By Fr. Roy Cimagala
WE are reminded of this beautiful Christian message in that story of King Saul and David. (cfr. 1 Samuel 24,3-21) The king, out of envy, planned to eliminate David. But David, who had the chance to eliminate the king, changed his mind. And when the king knew about this, he was so moved as to allow David to be his successor as king.
It’s clear that the lesson to be learned from this story is that evil should not be responded to with another evil. To undo evil and to convert the evil doers, the good should be done. The more good done, the better. Obviously, this will require some sacrifice, even a lot of it. But it will all be worthwhile.
We should try to be strong enough not to be so carried away and dominated by anger and hatred as to respond evil with evil when someone does us wrong. Instead, we should try our best to follow what Christ clearly told us:
“Love your enemies, bless them that curse you, do good to them that hate you, and pray for them which despitefully use you, and persecute you.” (Mt 5,43–44) Christ himself lived this indication well, as testified by St. Peter in his First Letter where he says: “When he was reviled, he did not revile in return. When he suffered, he did not threaten, but continued entrusting himself to him who judges justly.” (2,23)
We have to be guarded against our strong tendency to follow the law of Talion in our reactions to evil done on us. In this regard, we all need to discipline ourselves when we are offended. We have to make sure that we have good control of our agitated feelings and emotions, and not only should we try to think rationally, but also to see to it that our thoughts and feelings are infused with charity.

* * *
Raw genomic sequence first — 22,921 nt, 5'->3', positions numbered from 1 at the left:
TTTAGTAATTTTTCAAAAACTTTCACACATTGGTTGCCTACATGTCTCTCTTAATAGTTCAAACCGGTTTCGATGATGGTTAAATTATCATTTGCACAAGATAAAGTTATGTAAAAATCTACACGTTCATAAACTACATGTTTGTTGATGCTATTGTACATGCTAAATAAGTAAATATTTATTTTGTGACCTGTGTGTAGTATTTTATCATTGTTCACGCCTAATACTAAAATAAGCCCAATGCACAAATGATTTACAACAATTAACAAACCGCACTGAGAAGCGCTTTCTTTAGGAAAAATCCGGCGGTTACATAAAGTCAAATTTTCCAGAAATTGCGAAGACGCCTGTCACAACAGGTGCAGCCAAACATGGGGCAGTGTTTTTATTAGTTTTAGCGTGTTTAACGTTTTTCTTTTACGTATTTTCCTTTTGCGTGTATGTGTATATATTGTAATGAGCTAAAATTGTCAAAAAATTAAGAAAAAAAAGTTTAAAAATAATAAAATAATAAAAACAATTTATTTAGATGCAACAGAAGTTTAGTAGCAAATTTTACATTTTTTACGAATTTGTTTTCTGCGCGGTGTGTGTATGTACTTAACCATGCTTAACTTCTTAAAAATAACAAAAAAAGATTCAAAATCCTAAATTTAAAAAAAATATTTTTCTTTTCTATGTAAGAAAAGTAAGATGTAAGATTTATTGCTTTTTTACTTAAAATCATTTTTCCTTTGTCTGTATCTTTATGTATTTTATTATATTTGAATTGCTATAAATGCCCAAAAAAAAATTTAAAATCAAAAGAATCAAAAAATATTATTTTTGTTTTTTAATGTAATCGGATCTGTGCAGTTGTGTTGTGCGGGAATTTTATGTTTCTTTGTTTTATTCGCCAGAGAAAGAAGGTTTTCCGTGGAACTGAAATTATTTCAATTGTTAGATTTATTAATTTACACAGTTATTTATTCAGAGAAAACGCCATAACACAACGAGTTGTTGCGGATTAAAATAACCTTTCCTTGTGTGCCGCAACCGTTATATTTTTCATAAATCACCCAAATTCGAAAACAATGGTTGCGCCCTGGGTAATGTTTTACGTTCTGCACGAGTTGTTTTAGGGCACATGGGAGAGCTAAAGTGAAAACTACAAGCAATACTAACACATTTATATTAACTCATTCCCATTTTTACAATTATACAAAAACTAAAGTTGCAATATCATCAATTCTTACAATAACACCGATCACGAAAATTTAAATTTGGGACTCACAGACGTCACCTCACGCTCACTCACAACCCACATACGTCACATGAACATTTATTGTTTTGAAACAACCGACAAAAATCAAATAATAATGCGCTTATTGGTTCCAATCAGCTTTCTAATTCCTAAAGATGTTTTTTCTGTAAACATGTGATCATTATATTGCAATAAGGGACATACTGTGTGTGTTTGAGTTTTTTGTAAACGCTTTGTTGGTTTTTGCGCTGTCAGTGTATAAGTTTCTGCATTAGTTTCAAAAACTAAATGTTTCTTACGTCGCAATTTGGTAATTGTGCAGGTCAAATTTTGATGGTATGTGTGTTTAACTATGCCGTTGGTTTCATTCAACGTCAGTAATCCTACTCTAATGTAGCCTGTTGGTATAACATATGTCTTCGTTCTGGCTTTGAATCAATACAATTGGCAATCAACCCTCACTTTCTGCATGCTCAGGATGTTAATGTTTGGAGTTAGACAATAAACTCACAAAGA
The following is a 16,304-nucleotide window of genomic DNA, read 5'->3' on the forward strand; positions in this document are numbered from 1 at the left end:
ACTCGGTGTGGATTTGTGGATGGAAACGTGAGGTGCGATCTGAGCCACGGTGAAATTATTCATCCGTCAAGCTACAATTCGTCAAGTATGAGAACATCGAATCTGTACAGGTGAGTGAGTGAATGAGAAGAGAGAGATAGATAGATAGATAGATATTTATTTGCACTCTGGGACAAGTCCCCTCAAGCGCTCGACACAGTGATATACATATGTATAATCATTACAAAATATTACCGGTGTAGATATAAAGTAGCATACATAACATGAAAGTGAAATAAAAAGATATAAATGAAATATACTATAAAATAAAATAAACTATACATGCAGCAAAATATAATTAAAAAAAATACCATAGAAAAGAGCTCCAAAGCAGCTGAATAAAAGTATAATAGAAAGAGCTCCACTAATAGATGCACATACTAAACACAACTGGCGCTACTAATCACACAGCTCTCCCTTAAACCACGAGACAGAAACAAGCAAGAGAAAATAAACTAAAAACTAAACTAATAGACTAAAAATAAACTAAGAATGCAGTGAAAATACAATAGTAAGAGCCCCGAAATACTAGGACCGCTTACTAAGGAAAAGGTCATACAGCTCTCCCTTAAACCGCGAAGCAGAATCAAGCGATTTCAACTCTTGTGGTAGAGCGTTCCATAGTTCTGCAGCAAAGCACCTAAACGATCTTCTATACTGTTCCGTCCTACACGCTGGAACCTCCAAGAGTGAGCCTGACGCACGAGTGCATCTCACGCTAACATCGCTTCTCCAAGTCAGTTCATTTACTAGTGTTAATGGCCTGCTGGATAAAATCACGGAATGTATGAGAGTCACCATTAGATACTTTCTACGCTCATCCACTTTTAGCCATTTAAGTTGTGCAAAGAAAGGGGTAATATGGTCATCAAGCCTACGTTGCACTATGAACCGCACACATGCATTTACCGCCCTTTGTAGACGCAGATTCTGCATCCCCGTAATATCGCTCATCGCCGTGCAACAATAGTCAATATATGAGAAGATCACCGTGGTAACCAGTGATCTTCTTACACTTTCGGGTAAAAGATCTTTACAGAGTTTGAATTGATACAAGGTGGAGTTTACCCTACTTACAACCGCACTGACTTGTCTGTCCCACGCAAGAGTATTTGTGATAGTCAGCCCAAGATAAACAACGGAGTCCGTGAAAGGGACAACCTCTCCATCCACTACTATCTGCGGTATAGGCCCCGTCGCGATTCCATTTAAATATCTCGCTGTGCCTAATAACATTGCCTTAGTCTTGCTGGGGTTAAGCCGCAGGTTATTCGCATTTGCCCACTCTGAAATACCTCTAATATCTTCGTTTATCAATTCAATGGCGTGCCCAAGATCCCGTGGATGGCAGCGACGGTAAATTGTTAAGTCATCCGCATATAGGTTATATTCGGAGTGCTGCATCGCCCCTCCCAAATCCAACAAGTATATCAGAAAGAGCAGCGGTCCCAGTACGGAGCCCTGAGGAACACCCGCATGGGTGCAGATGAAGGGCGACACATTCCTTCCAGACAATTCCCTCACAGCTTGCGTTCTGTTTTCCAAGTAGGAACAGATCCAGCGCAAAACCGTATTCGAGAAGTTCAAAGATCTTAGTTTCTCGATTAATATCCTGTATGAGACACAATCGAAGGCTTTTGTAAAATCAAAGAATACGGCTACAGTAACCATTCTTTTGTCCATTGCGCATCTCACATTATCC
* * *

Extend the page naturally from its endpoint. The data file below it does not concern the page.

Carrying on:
Yes, charity should never be cast aside even as we try to pass through the trickiest stage of exacting justice on some persons. Charity is not an optional item. It is a basic, indispensable requirement in our human relations and Christian behavior.
We cannot say that just because we are dealing with a crook, for example, that we can be excused from charity, or that we can feel free to tear that person’s name, if not person himself, to shreds.
Sad to say, this seems to be the prevalent mindset of many people. We really need to dismantle this mentality, because it is not human, much less Christian. It makes us insensitive to the real essence of righteousness and plunges us to a blinding self-righteousness.
We have to learn to be sober, allowing our thinking to be inspired by true love and compassion even as we also have to uphold justice. We need to broaden our perspectives so we can consider many other factors, taking us away from our biases and prejudices, and giving us a fuller picture of the situation.
We should feel uncomfortable when we find ourselves in some rage, and should do all to get out of that state as soon as we can. We have to be magnanimous, quick to forgive and to ask for forgiveness, focused more on what is constructive rather than dwelling on the distracting and destructive.
We should instead look for ways on how to heal wounds, to bring back those who strayed, to look for the lost, to strengthen the weak, to remedy what is defective in our systems. We have to look forward rather than backward, the future more than the past.